After her marriage, she began developing an interest in images and taught herself the art of photography through books and magazines. She had in possession two cameras, an Agfa Isolette 3, which was her first camera and then she moved on to a Yashica. I am not sure where she may have bought them, though I am told that her brother would take the photographed negatives to a studio to have them developed for her.

Her subjects were usually the domestic environment and family members of her large joint family. She photographed her relatives, sisters, husband’s family, as well as brides-to-be women from the Kutchi Memon community. Many of Ummijaan’s photographs also featured her children, more so the youngest two, her identical twin daughters Kiran and Suman, born in the late 1960s whom she photographed extensively; one could say that it made for an original body of work. She never practiced professionally, nor do I think she was in an environment where photography was encouraged or paid any attention to, but perhaps it was the very reason she could practice and experiment with no intervention even if within the domestic environment. To my mind, she built a sort of practice like an artist engaging actively with a medium. She would position her children in varying poses, and create sets and arrangements in and around the house and her garden, using furniture and home-ware decorative pieces as props.

Ummijaan continued photographing for around 25 years of her life, which has now comprised into an enormous body of incredible work. Standing not very encouraged, Ummijaan gradually gave up photography. Later assuming that the images had no value and no one would be interested, she burnt her negatives down. When I began taking photographs in my 10th grade, someone in the family mentioned Ummijaan’s images. Later I found some of her picture albums, (hundreds of photographs) and I was floored by the quality of her works. She indeed had a very natural, unique and perceptive eye for creating beautiful images. Acknowledging great value in these photographs, I began borrowing the albums from her and digitising them. Her memory lucid, unlike now, she would insist I return them intact. Which I did. She also insisted that I give away the images to family members, which too I dissuaded her from.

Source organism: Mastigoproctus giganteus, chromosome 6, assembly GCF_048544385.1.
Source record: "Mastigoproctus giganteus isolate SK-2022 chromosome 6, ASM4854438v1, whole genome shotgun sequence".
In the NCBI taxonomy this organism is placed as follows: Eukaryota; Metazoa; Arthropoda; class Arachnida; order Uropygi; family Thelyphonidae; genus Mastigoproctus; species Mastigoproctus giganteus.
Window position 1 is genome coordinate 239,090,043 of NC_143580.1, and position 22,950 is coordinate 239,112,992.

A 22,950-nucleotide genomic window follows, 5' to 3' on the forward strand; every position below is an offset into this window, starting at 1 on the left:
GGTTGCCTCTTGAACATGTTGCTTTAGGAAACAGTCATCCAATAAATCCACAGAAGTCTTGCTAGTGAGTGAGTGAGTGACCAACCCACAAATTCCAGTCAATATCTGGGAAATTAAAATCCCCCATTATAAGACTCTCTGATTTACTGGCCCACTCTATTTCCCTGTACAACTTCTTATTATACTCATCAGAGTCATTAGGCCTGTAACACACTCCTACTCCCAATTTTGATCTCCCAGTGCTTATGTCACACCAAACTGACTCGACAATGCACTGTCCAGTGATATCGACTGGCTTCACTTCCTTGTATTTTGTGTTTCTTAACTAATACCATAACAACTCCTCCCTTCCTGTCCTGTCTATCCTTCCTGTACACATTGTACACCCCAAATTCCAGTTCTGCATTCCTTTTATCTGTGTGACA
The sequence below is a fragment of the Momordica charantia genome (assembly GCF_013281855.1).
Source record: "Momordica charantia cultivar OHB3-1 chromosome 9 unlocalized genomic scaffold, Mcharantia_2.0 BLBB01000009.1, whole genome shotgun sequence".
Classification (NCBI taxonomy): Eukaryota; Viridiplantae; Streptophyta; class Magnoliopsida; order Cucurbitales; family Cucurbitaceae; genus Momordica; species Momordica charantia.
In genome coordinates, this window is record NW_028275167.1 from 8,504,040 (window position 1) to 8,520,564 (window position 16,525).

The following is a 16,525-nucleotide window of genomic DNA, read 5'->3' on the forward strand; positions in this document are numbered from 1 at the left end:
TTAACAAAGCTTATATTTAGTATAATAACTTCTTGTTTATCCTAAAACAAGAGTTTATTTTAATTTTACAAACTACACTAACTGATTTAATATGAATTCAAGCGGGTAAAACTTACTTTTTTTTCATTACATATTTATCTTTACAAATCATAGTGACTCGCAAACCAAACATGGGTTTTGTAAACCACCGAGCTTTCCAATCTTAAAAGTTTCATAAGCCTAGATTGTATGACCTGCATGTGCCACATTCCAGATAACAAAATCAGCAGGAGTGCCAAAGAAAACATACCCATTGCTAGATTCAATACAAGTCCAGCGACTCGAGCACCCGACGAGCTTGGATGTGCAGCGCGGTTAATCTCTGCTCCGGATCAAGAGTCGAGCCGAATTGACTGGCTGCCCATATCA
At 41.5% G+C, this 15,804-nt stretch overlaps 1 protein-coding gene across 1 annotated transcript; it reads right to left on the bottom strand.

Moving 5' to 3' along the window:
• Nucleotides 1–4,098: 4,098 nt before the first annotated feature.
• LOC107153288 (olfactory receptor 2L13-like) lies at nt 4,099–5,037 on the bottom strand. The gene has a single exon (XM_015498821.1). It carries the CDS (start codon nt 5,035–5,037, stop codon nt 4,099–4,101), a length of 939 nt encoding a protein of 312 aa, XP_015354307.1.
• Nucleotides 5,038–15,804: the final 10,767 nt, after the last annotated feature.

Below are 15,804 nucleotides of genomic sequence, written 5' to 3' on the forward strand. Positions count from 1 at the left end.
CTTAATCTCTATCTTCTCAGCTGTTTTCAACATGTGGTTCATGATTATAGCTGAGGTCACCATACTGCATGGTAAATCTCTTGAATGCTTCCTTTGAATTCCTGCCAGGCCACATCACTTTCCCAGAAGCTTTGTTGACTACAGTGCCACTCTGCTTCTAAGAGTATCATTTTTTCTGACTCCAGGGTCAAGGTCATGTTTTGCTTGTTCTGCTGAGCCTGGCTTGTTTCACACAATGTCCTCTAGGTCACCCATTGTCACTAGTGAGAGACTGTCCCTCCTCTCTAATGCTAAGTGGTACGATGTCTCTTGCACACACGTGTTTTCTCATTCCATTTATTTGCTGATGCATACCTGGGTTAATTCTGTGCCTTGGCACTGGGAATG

My great grandmother, Ummijaan, the incredible photographer, is now 86 years old though she doesn’t keep too well and her memory is almost lost. She lives in an apartment in Kochi. I now study at the Srishti School of Design in Bengaluru, Karnataka and continue to digitise her works. Noting my great interest and respect for my great grandmother’s photographs, it is incredibly heartening and amazing to see my own family too now extremely interested and appreciative of her works.


129 – The Opening of Gaffar Market, Delhi

Celebrating the opening of Gaffar Market. Delhi. 1962

Celebrating the opening of Gaffar Market. Delhi. 1962

Image and Text contributed by Satish Wadhwa, New Delhi

This photograph was taken by my father Jiwan Das, a photographer in Delhi, at the opening of the sparkling new Gaffar Market.

My father Jiwan Das was born in 1899 in Lyallpur (now New Faisalabad in Pakistan). I am not sure how he got into the photography business but by 1914 he had opened a photography and a watch repair shop. And so he was a photographer as well as a watch smith. At that time most Photo and Watch repair shops shops were combined businesses. His image based work comprised of photographing portraits of British officers, law makers and group photographs from Lahore College and Camp College. He was also an expert hand colourist of photographs.